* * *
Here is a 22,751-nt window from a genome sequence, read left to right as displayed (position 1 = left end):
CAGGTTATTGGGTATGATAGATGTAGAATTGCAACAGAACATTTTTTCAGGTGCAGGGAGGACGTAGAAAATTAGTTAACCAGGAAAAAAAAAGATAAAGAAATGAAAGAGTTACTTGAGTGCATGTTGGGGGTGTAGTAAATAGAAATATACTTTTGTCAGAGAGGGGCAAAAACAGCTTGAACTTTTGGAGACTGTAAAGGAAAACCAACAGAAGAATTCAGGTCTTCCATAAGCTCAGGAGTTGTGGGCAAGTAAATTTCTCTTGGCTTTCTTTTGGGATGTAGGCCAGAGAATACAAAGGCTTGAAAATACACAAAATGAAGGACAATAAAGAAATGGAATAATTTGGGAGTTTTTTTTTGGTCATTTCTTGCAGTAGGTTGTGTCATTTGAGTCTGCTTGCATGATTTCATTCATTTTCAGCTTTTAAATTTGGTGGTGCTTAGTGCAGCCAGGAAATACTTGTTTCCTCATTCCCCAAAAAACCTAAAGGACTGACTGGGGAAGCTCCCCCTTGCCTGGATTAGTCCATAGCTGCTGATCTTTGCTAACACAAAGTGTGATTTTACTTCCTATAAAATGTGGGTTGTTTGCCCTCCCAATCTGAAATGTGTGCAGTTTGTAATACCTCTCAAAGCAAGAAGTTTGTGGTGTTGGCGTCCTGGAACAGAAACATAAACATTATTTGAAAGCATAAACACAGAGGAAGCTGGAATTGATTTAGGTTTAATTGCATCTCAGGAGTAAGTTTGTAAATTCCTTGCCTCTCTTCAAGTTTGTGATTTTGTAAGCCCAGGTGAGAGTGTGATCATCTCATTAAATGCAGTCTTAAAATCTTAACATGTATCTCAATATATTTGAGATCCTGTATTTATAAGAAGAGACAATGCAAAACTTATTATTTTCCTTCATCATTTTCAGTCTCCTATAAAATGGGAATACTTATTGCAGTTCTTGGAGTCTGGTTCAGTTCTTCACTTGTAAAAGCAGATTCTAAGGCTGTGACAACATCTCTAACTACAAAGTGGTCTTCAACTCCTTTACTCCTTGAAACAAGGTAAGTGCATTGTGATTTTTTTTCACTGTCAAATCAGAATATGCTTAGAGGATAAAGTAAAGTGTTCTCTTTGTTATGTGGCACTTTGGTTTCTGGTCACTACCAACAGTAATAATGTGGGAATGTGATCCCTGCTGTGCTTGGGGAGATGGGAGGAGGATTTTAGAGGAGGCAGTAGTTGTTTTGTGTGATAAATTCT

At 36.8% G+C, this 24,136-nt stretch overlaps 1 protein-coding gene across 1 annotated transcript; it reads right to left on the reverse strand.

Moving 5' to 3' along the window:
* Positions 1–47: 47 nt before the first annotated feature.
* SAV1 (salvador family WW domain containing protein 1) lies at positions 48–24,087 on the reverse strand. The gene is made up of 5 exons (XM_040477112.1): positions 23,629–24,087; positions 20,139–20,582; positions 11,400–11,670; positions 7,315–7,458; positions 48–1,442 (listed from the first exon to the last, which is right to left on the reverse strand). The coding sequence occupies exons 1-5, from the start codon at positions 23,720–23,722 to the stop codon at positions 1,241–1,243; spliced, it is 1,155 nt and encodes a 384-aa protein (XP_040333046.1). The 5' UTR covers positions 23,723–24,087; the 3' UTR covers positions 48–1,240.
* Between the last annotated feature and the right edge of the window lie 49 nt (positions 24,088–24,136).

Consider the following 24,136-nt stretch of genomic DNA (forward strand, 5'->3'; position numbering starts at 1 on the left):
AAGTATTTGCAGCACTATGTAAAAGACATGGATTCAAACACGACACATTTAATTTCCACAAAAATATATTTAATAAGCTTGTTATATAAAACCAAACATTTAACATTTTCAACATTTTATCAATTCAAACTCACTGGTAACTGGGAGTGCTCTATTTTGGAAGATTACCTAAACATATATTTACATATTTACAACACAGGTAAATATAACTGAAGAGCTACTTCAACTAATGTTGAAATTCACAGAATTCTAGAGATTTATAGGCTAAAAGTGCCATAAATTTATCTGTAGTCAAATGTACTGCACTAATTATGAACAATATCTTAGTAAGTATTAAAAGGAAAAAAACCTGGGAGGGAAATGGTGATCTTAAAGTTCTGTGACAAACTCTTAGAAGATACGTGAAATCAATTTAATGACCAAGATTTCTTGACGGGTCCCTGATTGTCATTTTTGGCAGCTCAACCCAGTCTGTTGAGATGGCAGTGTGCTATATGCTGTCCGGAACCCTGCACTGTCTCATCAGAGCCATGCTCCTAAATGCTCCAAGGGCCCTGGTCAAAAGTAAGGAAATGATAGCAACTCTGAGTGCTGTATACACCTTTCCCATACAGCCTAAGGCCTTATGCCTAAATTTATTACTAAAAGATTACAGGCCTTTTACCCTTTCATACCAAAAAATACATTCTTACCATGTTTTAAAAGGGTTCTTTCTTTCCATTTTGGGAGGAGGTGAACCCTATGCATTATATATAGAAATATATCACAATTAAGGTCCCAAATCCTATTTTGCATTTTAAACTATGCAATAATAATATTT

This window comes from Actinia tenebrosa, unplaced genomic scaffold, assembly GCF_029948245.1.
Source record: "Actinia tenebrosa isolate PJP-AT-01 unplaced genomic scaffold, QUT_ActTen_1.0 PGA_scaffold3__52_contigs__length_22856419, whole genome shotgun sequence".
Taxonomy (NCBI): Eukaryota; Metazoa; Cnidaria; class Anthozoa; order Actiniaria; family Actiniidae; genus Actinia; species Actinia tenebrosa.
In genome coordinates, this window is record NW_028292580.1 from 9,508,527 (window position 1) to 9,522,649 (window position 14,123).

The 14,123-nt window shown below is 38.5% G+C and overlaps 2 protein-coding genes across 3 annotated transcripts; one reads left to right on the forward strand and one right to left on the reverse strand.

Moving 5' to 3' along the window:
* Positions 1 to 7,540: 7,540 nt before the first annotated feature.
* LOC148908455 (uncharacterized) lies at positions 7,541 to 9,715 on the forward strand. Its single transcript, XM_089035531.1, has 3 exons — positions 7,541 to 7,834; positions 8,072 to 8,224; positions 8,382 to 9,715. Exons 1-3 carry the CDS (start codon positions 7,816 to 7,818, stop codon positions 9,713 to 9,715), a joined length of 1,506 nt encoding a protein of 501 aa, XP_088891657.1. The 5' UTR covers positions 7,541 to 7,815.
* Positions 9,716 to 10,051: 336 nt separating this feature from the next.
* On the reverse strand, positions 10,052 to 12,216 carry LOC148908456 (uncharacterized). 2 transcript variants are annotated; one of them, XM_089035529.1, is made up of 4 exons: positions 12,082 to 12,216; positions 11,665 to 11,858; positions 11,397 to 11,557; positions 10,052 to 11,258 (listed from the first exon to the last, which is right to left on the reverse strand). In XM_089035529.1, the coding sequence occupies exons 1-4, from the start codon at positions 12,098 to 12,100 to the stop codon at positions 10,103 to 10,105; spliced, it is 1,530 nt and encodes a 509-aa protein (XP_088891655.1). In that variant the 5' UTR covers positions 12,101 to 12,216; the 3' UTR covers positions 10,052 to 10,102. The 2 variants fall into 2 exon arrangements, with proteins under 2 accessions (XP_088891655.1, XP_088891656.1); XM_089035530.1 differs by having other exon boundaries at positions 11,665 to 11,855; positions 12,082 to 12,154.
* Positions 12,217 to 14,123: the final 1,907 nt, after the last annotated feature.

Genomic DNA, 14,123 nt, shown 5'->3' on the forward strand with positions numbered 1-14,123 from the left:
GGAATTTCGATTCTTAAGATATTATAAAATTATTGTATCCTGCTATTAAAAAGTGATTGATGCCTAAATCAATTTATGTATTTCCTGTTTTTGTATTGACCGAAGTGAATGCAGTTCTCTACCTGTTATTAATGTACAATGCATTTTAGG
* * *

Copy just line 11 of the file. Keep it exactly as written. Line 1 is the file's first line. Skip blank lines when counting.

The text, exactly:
Source record: "Actinia tenebrosa isolate PJP-AT-01 unplaced genomic scaffold, QUT_ActTen_1.0 PGA_scaffold3__52_contigs__length_22856419, whole genome shotgun sequence".